Now why did no one answer the question I posed earlier at 10.45.

    Why is there any one alive over the age of 55 after being exposed to the highest level of SHS in the last 50 years?.

    Why are asthma, respiratory complaints on the increase despite smoking rates dropping from 75% to 22% in the last 50 years?.

    Why indeed do we need pseudo charities like ASH, when all they do is foster a climate of fear where non exists and create hatred against a minority?.

    I am a lifelong non smoker, but have seen first hand the damage all the rhetoric has caused, Local pubs, working mens clubs and bingo halls closed for ever through lack of custom, all the smokers left, and the influx of non smokers never materialised as ASH and the like said they would.


  81. Niki Says:

    This debate is not about the rights or wrongs of smoking – of which our members are not concerned about.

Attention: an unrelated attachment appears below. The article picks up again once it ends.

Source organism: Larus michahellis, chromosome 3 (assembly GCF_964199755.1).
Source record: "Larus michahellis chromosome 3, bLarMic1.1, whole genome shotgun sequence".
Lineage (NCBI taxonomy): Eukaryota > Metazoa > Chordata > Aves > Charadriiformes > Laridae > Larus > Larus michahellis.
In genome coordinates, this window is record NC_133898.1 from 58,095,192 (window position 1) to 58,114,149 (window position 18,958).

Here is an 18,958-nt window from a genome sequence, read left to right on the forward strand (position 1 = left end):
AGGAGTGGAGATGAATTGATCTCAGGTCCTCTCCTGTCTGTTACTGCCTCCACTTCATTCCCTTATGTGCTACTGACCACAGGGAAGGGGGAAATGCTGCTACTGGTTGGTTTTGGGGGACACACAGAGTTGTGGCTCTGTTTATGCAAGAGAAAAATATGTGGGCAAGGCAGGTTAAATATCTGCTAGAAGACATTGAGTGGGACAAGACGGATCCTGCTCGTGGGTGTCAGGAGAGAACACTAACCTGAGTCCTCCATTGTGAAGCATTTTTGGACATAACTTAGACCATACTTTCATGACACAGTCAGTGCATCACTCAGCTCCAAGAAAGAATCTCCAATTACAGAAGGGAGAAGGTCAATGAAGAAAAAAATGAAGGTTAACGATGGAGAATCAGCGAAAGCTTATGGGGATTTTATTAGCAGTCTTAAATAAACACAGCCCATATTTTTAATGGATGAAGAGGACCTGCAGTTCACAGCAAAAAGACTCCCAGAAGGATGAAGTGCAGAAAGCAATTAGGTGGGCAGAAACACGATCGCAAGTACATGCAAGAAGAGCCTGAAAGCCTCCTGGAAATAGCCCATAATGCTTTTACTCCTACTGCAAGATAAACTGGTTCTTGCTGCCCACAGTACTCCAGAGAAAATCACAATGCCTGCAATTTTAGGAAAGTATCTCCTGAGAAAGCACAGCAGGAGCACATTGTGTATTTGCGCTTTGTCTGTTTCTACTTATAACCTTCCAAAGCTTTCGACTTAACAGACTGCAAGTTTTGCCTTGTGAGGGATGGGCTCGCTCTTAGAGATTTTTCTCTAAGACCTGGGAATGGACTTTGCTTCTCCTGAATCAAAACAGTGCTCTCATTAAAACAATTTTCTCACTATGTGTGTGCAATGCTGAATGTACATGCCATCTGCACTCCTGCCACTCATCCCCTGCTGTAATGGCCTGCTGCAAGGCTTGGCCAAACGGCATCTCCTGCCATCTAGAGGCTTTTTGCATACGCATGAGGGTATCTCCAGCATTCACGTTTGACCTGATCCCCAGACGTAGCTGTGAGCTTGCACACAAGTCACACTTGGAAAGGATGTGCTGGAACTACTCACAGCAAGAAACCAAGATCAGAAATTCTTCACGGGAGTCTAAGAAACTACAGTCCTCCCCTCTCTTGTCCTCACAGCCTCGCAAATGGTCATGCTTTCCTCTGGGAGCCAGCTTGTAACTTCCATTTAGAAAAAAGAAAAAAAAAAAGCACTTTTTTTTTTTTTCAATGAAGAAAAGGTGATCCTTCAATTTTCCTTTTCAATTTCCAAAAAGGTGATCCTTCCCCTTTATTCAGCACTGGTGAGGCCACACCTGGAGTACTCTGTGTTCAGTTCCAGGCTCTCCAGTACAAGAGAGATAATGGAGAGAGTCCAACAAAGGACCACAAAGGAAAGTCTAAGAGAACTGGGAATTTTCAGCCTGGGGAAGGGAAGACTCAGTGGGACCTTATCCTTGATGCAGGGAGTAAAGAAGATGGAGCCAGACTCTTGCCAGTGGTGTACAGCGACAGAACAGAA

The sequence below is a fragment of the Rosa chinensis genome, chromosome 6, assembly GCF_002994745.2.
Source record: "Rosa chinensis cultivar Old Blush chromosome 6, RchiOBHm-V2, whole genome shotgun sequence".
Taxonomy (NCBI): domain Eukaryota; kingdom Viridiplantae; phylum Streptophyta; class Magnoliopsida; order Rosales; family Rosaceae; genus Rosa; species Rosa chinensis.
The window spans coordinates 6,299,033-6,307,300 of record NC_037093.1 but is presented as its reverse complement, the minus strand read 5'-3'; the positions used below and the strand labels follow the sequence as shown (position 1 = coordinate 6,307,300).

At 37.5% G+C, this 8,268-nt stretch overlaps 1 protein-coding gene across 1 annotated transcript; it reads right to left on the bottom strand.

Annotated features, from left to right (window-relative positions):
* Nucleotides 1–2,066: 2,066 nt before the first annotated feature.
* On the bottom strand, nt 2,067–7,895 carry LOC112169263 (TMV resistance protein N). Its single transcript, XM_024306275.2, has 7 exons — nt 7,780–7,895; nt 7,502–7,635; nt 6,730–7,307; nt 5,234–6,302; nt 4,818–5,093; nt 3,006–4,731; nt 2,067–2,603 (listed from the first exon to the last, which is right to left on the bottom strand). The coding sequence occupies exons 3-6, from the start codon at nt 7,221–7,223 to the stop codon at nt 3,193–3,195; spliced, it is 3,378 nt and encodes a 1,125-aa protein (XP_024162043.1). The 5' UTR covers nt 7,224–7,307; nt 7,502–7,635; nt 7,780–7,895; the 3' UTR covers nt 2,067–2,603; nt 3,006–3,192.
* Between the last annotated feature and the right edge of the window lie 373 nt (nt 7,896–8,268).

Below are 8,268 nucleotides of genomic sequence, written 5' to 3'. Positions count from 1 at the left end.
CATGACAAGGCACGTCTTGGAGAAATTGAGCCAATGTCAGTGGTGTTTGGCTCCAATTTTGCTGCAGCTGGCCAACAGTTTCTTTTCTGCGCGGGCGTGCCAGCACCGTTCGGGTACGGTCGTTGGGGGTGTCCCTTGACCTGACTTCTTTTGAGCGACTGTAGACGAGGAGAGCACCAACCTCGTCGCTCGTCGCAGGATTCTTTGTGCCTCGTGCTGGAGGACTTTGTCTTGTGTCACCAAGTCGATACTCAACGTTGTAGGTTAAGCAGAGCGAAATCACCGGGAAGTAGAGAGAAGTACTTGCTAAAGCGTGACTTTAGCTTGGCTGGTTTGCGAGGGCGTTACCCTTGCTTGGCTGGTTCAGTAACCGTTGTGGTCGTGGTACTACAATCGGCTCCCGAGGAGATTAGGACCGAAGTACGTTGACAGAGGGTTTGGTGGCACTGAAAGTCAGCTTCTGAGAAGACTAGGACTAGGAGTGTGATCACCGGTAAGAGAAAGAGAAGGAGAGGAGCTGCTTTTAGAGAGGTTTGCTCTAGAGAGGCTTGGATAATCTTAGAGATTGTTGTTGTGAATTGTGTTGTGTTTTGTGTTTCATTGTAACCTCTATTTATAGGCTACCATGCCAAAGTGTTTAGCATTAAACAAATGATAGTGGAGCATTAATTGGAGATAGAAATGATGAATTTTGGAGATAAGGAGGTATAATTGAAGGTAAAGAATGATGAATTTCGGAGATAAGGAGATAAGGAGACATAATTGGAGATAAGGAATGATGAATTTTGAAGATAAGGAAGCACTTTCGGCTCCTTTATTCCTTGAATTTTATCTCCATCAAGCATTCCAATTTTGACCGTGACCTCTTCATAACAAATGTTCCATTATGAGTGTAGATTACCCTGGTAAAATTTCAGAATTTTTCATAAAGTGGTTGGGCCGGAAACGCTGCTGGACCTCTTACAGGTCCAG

This is about a public admission by a responsible minister that they have had improper and “behind the scenes” dealings with an official of a parliamentary anti-tobacco lobby group in the writing of legislation which affects our members – which is a vioaltion of the terms of ASH’s funding according to the Minister’s own statement: “None of this funding was, or could be used, for lobbying purposes”.

    It is ironic then that the charge of improper funding has been levelled at the NFRN. Indeed we have debunked the queries levelled at us by the Chair of their parliamentary lobby group, the APPG on Smoking & Health, funded and with a secretariat function provided to it by ASH (in violation of the terms upon which its government funding is granted) and I copy here the very reasonable response that Mr Williams received from us.

    Mr Stephen Williams MP
    House of Commons
    London
    SW1A 0AA

    11th March 2011

    Dear Mr Williams

    Funding of Campaign against Tobacco Regulation

    Thank you for your letter of 17th February 2011.